(aka Hyde Lane Pit) by William Ollerenshaw in c.1889
Mr Ollerenshaw subsequently became the Manager of Denton Colliery
Hyde Lane Colliery is situated in Hyde about 6½ miles from Manchester on the main road between Hyde and
Manchester. The colliery is one of the oldest in the district and has been working for many years.
The colliery consists of two shafts, the downcast and the winding shaft being 274yds in depth and the upcast 220yds in depth. The shafts were first sunk to the Black Mine, but have been since sunk through the Two Feet Mine
to the Peacock Mine. The Black Mine is the most valuable mine in the district, being excellent in Gas and House coal, but until recently, and for a period of 50 years has not been worked; Messrs. Brown & Clayton
being the last to work this mine (Thomas Brown was the surveyor and resident engineer of the Peak Forest Canal Company). It had been worked for many years along the level from the downcast shaft and for a
distance 340yds below, and on the rise of the shaft to the outcrop. These old workings are now filled with water up to the time of the present company commencing operations.
The colliery had been successfully worked by Messrs. Bradbury and the Hyde and Haughton Colliery Co. who continued to pay their attention to the Two Feet and the Peacock Mines, the latter company also working a
small area of the Black Mine. The unworked area of the Black Mine had been previously overlooked or thought too deep as not within workable depth, at all events it has remained for the Hyde Lane Colliery Co. under the
direction of Mr. John Higson of Manchester, the company's mining engineer to drive the necessary tunnels from the Two Feet Mine, to win the unworked area of Black Mine remaining.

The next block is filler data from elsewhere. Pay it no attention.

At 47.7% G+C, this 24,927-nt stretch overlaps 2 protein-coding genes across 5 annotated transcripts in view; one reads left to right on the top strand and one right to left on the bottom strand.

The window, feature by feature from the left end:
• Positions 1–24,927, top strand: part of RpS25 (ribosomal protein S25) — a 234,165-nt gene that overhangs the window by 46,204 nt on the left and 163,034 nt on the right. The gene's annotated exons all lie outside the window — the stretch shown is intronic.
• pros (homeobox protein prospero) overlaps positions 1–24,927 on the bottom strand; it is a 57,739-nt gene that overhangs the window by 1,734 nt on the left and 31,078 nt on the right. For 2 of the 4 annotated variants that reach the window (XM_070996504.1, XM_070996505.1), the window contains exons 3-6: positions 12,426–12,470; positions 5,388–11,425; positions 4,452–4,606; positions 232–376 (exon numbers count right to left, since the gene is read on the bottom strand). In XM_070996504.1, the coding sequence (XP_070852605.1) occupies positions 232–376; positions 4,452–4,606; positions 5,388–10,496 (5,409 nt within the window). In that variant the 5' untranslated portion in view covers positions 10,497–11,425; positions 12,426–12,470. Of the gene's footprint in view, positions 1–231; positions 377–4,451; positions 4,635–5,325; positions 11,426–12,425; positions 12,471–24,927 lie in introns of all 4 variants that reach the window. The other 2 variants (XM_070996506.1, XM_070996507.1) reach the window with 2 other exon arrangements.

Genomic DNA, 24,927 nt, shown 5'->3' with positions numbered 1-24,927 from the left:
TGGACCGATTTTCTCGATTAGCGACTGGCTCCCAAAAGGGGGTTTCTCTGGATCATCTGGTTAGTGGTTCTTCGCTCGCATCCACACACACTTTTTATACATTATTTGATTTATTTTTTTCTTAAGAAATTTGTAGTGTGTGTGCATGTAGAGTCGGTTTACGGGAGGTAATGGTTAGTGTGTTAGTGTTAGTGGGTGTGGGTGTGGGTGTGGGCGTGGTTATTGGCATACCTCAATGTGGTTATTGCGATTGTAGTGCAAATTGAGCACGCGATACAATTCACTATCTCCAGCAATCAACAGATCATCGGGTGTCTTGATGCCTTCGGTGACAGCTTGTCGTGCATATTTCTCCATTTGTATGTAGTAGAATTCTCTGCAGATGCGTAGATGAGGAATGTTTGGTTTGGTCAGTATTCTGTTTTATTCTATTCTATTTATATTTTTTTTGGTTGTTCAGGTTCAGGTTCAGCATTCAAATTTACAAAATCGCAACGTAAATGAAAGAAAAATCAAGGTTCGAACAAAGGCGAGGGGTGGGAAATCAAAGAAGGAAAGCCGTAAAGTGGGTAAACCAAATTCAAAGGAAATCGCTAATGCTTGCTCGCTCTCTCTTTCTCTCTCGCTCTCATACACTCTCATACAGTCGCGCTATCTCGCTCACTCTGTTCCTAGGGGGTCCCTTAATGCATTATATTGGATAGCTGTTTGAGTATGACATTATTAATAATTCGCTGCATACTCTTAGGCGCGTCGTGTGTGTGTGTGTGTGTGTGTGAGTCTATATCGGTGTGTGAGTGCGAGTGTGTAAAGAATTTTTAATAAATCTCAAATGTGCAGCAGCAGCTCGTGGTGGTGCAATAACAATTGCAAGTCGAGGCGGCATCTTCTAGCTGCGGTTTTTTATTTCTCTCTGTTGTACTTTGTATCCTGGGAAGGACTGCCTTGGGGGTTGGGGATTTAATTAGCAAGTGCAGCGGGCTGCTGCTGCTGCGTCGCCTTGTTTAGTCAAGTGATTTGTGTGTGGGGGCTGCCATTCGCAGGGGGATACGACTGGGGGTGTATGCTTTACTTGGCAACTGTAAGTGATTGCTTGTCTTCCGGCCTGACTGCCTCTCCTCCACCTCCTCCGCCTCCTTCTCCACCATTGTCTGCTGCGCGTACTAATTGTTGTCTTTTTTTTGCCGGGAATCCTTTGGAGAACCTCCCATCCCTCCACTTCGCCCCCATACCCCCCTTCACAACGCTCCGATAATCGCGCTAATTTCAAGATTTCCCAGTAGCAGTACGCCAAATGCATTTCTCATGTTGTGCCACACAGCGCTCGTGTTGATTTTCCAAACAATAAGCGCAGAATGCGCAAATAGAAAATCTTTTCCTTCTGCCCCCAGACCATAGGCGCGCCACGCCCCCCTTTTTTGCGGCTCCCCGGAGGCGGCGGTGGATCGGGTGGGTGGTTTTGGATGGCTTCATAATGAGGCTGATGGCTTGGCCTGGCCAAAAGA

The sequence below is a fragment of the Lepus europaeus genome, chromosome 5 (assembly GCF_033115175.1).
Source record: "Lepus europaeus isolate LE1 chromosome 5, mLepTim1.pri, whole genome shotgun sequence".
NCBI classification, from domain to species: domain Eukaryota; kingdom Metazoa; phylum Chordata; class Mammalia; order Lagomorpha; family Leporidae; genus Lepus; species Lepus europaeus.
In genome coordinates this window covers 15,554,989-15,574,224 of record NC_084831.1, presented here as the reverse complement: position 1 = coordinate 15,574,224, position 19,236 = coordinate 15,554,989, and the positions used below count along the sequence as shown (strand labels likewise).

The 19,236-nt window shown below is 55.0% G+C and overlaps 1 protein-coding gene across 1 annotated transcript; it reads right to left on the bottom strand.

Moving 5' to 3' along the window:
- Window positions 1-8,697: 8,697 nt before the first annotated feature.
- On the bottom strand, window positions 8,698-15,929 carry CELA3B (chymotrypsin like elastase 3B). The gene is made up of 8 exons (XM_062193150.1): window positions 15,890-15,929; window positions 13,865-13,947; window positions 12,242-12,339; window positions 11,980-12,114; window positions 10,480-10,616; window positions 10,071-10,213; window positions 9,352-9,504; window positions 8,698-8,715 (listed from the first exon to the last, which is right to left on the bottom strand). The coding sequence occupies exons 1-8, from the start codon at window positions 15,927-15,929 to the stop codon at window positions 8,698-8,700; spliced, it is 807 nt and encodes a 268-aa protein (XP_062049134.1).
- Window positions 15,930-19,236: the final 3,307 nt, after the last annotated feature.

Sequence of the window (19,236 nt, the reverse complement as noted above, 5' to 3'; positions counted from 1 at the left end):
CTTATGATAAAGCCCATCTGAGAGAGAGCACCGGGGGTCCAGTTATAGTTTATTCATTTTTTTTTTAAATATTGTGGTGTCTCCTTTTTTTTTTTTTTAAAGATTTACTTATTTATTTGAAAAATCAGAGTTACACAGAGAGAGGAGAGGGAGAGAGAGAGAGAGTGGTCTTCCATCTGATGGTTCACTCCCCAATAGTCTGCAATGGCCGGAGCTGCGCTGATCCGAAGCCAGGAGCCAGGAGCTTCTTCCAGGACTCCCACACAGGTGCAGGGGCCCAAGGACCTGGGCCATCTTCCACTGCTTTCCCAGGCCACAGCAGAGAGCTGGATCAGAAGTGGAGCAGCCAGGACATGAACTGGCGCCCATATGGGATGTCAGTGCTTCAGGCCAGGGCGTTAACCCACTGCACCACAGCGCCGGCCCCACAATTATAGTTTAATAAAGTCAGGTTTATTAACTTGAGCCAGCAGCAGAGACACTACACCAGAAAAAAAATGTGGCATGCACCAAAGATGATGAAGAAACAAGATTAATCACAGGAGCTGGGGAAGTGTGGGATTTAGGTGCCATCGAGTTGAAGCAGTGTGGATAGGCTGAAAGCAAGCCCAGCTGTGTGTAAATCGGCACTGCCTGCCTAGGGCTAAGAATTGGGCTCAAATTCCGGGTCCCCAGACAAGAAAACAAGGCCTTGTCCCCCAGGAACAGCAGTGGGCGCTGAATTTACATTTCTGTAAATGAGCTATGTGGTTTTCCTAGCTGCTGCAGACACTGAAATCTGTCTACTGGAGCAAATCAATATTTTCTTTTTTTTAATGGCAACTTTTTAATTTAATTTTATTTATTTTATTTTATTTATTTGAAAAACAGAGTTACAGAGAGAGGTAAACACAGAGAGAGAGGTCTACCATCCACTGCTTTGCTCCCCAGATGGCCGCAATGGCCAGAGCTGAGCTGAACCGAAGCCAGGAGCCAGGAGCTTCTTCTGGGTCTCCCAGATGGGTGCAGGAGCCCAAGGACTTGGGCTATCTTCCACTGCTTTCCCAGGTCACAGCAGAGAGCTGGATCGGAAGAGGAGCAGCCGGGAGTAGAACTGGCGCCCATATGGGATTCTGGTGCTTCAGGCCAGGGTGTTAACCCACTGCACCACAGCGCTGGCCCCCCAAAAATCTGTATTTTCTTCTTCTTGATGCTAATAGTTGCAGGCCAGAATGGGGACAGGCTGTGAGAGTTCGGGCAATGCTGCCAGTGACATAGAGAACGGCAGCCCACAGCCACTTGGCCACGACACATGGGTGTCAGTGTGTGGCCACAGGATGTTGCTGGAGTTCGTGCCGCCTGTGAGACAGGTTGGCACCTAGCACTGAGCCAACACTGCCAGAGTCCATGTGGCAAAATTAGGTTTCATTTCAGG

After leaving sufficient coal as a barrier to keep back water now standing in the old workings. The mine dips at the rate of 1 in 2½ and is 4ft 8in in thickness. The leaving of the barrier has caused all the coal now being
worked to be on the (----) of the main level tunnel. Neither the Two Feet nor the Peacock Mines are being worked. The Black Mine is worked by the Longwall Method and the coal is brought to the main engine brow by
endless rope haulage, it is then pulled up the main engine brow to the pit (that is, to the bottom of the winding shaft). The engine brow consists of a dip tunnel driven from the pit bottom to the
Two Feet Mine (and then) to the point at which the Black Mine is at present known as the No. 3 hooking place. A dip tunnel dipping at the rate of 1 in 6, 200yds in length has been driven to the Black Mine to win a
fresh area of coal below that at present being worked, the total length of the engine brow is 970yds.
The above report suggests that there were two inclined planes. The lower incline was used to remove coal from the coal face in the Black Mine and transport it to the bottom of the engine brow (inclined plane) and
when the coal had been winched up this it was at the pit bottom, that is, at the bottom of the winding shaft.
Around the time that this report was made there was an explosion at Hyde Lane Pit that resulted in fatalities. The death roll was 23 men and boys. The explosion occurred on the 18 January 1889.
Longwall Method of Coal Working
With reference to the simplified plan of a coal mine, the upcast (fowl air) and downcast (fresh air) shafts (pits) are shown in the centre, marked U and D, and
these are surrounded by uncut coal. The downcast shaft is also the winding shaft. Galleries radiate from the shafts and the roofs of these are supported by pit props. The grey areas have been shut (abandoned) and
these are the 'gobs'†. Here, all the coal has been removed and the roof is allowed to settle down gradually. In the 19th century, each coal face or wall was about 100 yards long and this is where coal was
being hewed and then carried to the surface. As the coal was removed, waste stone was used to build drystone walls that were typically from 6 to 20 feet wide and these were arranged in parallel lines at right angles to the
advancing coal face or wall. The purpose of these was to support the roof after the coal had been removed. As the coal face advanced, the underground railway system for carrying coal away was constantly being rearranged and
increased in length.
†Depending upon the district, the words 'gob' and 'goaf' can both refer to the same thing, namely the void left after coal has been extracted. The word 'gob' can also refer to
waste material separated underground.
Acknowledgement and thanks are due to A Etchells.